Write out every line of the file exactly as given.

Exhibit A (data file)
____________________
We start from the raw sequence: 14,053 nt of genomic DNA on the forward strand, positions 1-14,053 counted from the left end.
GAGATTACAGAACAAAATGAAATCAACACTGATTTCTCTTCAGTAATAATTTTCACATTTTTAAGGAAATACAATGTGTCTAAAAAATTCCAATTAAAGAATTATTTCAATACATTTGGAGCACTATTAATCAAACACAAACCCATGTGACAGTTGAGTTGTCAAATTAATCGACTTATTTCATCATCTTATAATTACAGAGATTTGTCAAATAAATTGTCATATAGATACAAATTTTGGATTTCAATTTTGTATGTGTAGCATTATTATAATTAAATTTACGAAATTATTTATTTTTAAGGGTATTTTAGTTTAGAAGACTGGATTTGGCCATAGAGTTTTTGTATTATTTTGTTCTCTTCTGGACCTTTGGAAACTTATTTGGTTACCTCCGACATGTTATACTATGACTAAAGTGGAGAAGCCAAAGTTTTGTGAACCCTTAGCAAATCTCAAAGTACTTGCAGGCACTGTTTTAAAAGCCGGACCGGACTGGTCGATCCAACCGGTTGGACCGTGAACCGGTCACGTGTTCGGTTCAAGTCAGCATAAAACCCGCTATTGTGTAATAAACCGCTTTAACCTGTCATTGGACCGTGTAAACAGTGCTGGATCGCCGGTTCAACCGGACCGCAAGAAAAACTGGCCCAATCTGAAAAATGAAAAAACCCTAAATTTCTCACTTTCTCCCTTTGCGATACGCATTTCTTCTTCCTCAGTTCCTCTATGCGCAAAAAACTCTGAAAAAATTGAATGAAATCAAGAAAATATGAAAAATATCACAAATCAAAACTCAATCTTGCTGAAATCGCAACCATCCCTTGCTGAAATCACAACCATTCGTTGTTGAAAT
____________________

We start from the raw sequence: 14,053 nt of genomic DNA on the forward strand, positions 1-14,053 counted from the left end.
GAGATTACAGAACAAAATGAAATCAACACTGATTTCTCTTCAGTAATAATTTTCACATTTTTAAGGAAATACAATGTGTCTAAAAAATTCCAATTAAAGAATTATTTCAATACATTTGGAGCACTATTAATCAAACACAAACCCATGTGACAGTTGAGTTGTCAAATTAATCGACTTATTTCATCATCTTATAATTACAGAGATTTGTCAAATAAATTGTCATATAGATACAAATTTTGGATTTCAATTTTGTATGTGTAGCATTATTATAATTAAATTTACGAAATTATTTATTTTTAAGGGTATTTTAGTTTAGAAGACTGGATTTGGCCATAGAGTTTTTGTATTATTTTGTTCTCTTCTGGACCTTTGGAAACTTATTTGGTTACCTCCGACATGTTATACTATGACTAAAGTGGAGAAGCCAAAGTTTTGTGAACCCTTAGCAAATCTCAAAGTACTTGCAGGCACTGTTTTAAAAGCCGGACCGGACTGGTCGATCCAACCGGTTGGACCGTGAACCGGTCACGTGTTCGGTTCAAGTCAGCATAAAACCCGCTATTGTGTAATAAACCGCTTTAACCTGTCATTGGACCGTGTAAACAGTGCTGGATCGCCGGTTCAACCGGACCGCAAGAAAAACTGGCCCAATCTGAAAAATGAAAAAACCCTAAATTTCTCACTTTCTCCCTTTGCGATACGCATTTCTTCTTCCTCAGTTCCTCTATGCGCAAAAAACTCTGAAAAAATTGAATGAAATCAAGAAAATATGAAAAATATCACAAATCAAAACTCAATCTTGCTGAAATCGCAACCATCCCTTGCTGAAATCACAACCATTCGTTGTTGAAAT